Judge Herrell can't even sew a straight stitch.
The lowdown on high fashion.
Jay McCarroll won the first season of a famous reality fashion show. He needed that win to "launch" his career. He needed that win to boost his confidence in his abilities. And then he needed that win to leave him alone yet still shine a light on the path to fulfillment through fashion. The winning proved the easy part. Eleven Minutes (or the length of a runway show) is what came after Project Runway.
Facts of the Case
The back of the DVD case proclaims: "After being crowned 'the next great American designer' on Project Runway, the sharp-witted Jay McCarroll took the fashion world by storm." I'm not sure that copywriter and I were watching the same film.
Certainly Jay McCarroll is sharp-witted (and habitually whiny). And there's no argument that he won Project Runway. But Eleven Minutes is about the struggles of Jay McCarroll to be recognized without the reality television prefix, and the frankness, honesty, and truly behind-the-scenes look at McCarroll's struggle is what makes this film so enjoyable.
This film is a jumble of people, places, and emotions leading up to an 11-minute fashion show in Bryant Park during Fashion Week in New York City. McCarroll commands the film (and the dialogue) but the camera is not in love with him. While this documentary has a professional feel (no iPhone or camcorder shots here), it also doesn't have a reality television feel; there is no fancy lighting or costuming (Jay, you're a fashion designer, why do you look like you are always waiting for a bus?), and any P.R. person would love to wash Jay's mouth out with soap.
As Jay frequently says, he is as well known and liked for his personality as he is for his fashion—and that's certainly true in this film. While Jay's creative process and the creation of his lineup are a constant thread throughout this film, Jay's reflection on those creations is a more prominent thread. Project Runway has a frenetic focus on fabric and fashion; Eleven Minutes allows for reflection on that process.
That reflection is best left as is, without the video editors trying to overemphasize Jay. There's a scene at the end of the film when the dialogue and faces of two different people are juxtaposed, one thought, one cut, versus another and it is a disorienting and extremely confusing scene that left me grateful the rest of the film wasn't so heavily massaged. In another scene Jay is seen being interviewed on camera by someone apparently involved in the documentary. That person isn't introduced and their presence is jarring and a bit disruptive.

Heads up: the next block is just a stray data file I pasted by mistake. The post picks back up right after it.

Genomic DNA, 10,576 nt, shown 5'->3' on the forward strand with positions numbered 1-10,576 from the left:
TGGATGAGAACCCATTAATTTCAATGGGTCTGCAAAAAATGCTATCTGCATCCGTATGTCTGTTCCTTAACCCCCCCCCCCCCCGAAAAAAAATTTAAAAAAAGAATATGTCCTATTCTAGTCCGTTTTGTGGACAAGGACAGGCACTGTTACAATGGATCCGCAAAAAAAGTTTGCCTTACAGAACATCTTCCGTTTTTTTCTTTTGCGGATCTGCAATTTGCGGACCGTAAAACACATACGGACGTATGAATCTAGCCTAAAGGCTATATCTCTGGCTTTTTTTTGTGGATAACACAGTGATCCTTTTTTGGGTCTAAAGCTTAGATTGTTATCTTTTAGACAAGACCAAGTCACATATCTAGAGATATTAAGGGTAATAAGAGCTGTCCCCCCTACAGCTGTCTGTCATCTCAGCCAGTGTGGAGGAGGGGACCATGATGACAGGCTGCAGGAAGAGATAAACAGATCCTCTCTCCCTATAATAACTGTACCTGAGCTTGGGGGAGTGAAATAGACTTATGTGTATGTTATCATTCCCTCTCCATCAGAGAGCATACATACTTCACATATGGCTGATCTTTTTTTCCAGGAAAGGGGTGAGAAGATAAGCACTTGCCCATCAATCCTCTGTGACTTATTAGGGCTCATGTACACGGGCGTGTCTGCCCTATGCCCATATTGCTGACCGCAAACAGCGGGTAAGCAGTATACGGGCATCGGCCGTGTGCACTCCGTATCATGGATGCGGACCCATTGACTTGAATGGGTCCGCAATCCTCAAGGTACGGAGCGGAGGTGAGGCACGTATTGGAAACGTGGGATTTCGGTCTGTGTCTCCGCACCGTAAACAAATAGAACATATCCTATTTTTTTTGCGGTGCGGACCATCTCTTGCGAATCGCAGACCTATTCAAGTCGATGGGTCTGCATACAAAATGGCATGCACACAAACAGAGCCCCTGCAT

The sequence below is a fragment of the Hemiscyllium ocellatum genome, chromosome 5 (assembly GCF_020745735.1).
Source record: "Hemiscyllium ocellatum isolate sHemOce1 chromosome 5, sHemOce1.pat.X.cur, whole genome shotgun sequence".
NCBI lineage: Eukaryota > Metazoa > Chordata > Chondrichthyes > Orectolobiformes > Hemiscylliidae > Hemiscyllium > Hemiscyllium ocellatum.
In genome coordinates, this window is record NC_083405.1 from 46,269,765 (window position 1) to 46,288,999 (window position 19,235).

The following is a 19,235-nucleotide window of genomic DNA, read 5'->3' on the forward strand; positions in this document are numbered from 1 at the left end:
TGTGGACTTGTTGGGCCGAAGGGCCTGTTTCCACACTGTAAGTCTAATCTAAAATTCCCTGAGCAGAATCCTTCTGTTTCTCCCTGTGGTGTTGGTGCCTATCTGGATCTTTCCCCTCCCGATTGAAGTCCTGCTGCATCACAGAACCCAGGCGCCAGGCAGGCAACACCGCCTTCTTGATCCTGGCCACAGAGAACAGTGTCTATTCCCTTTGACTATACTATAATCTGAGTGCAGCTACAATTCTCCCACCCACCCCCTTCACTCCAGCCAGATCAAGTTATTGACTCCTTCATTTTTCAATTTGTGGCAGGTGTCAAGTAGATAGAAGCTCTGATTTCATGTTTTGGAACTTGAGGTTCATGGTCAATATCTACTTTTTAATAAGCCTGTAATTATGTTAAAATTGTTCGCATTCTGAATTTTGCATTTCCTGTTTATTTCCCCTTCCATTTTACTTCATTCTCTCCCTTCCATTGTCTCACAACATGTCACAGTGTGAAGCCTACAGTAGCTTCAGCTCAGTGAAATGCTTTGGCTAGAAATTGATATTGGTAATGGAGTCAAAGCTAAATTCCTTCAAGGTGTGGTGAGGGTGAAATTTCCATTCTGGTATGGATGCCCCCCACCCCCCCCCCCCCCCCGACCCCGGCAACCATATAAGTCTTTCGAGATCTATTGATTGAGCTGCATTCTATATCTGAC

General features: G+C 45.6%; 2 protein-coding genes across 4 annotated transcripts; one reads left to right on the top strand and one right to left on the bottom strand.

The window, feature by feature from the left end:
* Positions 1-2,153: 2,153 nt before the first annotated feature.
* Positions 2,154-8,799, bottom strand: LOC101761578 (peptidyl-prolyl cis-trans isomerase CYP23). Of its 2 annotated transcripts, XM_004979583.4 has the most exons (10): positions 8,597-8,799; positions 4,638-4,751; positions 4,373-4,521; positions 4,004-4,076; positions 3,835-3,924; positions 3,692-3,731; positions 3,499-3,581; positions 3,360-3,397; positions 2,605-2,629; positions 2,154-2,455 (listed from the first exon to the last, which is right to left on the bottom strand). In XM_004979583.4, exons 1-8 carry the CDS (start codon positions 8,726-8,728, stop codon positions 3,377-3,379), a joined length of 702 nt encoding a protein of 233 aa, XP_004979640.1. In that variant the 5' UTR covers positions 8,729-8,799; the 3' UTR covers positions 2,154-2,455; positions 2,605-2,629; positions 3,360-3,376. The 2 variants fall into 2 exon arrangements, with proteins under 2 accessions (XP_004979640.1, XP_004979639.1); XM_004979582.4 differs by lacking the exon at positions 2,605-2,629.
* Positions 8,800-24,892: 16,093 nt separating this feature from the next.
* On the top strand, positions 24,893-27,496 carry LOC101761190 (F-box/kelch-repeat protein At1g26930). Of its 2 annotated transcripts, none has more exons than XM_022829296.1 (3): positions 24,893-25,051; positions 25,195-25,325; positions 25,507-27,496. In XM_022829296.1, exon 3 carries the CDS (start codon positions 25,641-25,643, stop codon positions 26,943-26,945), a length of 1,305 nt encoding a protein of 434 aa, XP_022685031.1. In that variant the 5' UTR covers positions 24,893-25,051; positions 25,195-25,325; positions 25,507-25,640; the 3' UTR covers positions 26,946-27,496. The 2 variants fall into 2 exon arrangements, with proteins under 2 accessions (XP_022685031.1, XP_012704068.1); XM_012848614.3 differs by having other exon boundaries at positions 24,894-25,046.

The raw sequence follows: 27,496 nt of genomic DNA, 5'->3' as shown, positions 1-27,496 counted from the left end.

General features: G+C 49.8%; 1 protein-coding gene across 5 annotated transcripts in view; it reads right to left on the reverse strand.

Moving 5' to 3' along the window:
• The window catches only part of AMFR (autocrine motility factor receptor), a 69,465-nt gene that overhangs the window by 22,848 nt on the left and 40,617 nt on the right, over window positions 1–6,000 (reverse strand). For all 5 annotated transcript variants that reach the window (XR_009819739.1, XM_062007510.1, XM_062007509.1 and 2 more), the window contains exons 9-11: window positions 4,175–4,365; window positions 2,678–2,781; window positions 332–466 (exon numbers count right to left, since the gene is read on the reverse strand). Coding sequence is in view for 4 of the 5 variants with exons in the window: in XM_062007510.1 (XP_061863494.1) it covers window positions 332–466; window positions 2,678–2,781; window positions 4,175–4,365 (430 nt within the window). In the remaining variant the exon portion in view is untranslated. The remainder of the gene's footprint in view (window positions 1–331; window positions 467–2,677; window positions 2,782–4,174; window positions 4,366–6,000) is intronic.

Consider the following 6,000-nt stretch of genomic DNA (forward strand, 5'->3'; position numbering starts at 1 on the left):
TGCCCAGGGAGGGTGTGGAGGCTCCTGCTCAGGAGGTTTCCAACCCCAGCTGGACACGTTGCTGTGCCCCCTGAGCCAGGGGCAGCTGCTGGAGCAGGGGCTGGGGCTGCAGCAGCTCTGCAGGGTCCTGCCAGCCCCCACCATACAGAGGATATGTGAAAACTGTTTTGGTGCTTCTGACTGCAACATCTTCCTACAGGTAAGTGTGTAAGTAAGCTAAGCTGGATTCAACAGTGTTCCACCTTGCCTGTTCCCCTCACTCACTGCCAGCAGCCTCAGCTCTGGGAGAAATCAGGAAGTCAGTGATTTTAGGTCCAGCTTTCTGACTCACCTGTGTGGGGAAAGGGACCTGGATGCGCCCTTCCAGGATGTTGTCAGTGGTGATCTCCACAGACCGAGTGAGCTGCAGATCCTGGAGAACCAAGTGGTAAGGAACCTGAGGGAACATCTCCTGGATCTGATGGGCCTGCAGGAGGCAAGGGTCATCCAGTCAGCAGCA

At the same time, as demonstrated by one special feature, the scenes and the pace of the film are still set up well. The special feature "Interview with Jay McCarroll" is actually a filmed radio show…yawn. It's much more interesting to watch Jay being reflective in his own studio, or in a clothes closet (where it feels like Jay spends a lot of time), than in a boring radio studio.
But those well planned scenes are not worth being repeated on the deleted scenes; I'm not sure what that was about. On the technical aspects of the release itself, this isn't an HD film in any respects. I couldn't even punch it up to full screen on my large Mac without the picture going extremely grainy. I never had a problem with the audio (perhaps because Jay projects well), although this film lent itself to a flashy soundtrack and there wasn't one.
The Rebuttal Witnesses
Since this is billed as the "lowdown on high fashion" it would have been interesting to see how others in the fashion world feel about Jay McCarroll. Do they love him, hate him, think he's legit? If the Fashion World is truly as backstabbing and cutthroat as everyone says then there needed to be some reflection on Jay himself—besides what his P.R. people said about him behind his back. Also Jay didn't seem to spend a lot of time sweating over his own designs in this film. Everything physically fashion-related seemed farmed out until all the outfits magically appeared in time for the models.
Still, I came away from Eleven Minutes liking and rooting for Jay McCarroll. And that had everything to do with his sharp-witted personality.
Not Guilty. This film was really the high-brow view of low fashion.
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